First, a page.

Do you ever go back through your trail camera photos and wonder why a buck made an appearance at a certain time? I am sure all of us do this, and finding the answer is next to impossible simply because there are many uncontrollable variables that influence deer movement.  The variables are more irrepressible during the rut when bucks are focused on breeding.  However, I have learned through other experts that data tracking may provide some clues to help pattern deer movement during parts of the season when they can be patterned. is a weather based website that not only provides real-time weather information, but it also provides historical weather data as well.  You can find the temperature, barometric pressure, and wind direction etc. for any day of the previous year.  So if you have a buck appear in daylight on October 15th, and you want to know what the weather was during that day or week, you can search’s historical weather data to see that information.  Perhaps a cold front moved through during that timeframe, or there was a significant pressure increase that week.  There are a number of conclusions that can be drawn by collecting this data and comparing it to deer movement.  This not only useful during the offseason, but it can also be beneficial during the season to help make timely decisions.

There is one drawback to  The weather information is pulled from a major city’s airport, so really the historical weather data is reporting the weather at that specific airport. So if your hunting location is nowhere near a major city’s airport then this information may not do you any good.  However, if you hunting location is nearby then this data is going to be more relevant for you.  There is another way to collect relevant and applicable information to your hunting area.  Unfortunately, it will require a little work on your part however, this can be very beneficial.  Simply create an Excel spreadsheet that lists all your stand locations and organizes the pertinent weather information.  You look at the weather each day during the season right? Record the wind direction, temperature, barometric pressure etc. for each day of the month.  It’s an extra step in the process, but you will be happy that you captured this information when planning your strategy both in and out of season.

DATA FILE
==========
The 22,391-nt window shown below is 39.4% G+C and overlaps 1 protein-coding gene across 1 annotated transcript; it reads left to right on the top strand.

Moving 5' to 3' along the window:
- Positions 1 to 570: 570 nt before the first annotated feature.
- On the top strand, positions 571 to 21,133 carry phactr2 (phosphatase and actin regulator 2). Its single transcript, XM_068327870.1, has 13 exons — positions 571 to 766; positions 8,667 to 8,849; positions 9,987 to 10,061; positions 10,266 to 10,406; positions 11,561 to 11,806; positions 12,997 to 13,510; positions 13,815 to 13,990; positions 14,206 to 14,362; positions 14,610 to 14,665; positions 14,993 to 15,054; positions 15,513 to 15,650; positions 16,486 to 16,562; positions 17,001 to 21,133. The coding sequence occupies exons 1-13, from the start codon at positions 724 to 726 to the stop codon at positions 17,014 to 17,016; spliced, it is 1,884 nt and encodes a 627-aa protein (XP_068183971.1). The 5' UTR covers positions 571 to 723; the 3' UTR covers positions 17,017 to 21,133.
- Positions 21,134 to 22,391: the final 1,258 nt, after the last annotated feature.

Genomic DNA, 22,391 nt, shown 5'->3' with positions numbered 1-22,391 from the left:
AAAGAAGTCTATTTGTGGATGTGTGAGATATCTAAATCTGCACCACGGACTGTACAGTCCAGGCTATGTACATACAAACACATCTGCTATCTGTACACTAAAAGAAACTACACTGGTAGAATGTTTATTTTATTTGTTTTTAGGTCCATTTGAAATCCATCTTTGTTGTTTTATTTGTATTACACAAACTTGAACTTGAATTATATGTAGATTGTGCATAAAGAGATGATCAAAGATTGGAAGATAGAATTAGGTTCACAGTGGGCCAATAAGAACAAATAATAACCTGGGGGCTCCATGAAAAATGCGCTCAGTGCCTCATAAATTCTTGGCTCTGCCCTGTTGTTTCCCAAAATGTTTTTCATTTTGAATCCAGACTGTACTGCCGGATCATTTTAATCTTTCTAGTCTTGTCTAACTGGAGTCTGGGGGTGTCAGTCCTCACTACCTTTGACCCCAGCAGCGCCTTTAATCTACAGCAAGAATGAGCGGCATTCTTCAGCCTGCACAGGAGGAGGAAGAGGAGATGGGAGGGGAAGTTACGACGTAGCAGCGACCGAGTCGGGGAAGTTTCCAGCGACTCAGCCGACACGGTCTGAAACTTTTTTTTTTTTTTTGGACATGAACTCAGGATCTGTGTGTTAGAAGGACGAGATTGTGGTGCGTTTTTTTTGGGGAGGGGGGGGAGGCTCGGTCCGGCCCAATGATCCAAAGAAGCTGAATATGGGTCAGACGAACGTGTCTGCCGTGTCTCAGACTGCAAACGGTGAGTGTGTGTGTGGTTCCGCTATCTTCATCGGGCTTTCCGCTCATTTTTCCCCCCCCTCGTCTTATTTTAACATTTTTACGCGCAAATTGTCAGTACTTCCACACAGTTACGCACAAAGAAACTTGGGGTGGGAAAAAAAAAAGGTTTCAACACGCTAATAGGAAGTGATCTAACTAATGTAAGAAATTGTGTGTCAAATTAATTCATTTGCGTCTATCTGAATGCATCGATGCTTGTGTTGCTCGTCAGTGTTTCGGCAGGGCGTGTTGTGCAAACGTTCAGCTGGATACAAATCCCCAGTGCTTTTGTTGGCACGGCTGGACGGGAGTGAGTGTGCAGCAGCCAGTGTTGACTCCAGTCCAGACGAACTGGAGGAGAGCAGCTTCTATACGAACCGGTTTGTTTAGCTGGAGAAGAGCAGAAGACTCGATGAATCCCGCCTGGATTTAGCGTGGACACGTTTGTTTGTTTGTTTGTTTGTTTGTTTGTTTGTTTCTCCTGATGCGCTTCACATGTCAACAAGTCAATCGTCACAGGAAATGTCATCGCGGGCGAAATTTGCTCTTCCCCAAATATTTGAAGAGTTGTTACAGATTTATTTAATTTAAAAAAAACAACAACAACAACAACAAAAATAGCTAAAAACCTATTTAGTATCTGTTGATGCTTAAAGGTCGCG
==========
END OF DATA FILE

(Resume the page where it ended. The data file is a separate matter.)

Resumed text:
Final Thoughts

Hopefully, these resources are something you will consider using for this coming season.  I know at first glance it sounds like tedious, desk work and no one likes that.   We want to enjoy the outdoors and the experiences that we have on the hunt.  However, I can assure you that a little time spent organizing yourself utilizing the aforementioned tools will pay off big time for you in the fall.  These are tips that myself and many experts have used in the past to be successful.  If you have any tips that will help with offseason scouting please share them in the comments section below.  I look forward to hearing about your success in the woods next season.  Until then, stay fierce and keep scouting!

Fierce Outdoors Blog-Feeder 03/11/2016

Hey Everyone!  Sorry I neglected to post to the blog feeder last week. I made a special trip to Iowa to attend the Iowa Deer Classic and I had a lot of fun.  You can learn a little more about my experience at the Iowa Deer Classic by clicking here.  Anyways, there is a lot going on at Fierce Outdoors and I feel like I never have enough time in a day to accomplish what I want to.  I have an endless list of spots I need to scout, doors I need to knock on and places I need to plan to hunt.  I know that when I am running short on time I need answers quick. So I provided below some helpful hunting resources and maybe one of them will help you on your next hunting project.  Additionally, there is a link below to the Midwest Whitetails internship program. I believe anyone who is interested in pursuing a career in the outdoor industry would benefit greatly from this program.

Enjoy the resources! I hope they are helpful!


Midwest Whitetail Internship Program


Bowhunting Habitat Strategies for Predictable Hunting by Jeff Sturgis


Three Places Where All the Sheds Have Gone by AJ Derosa


Shed Hunting The Perfect Closure to Every Bow Hunting Season by G5 Outdoors


Best Places for Deer Sheds by Buck Advisors LLC


10 Tips for Creating Fruit Plots by Bill Winke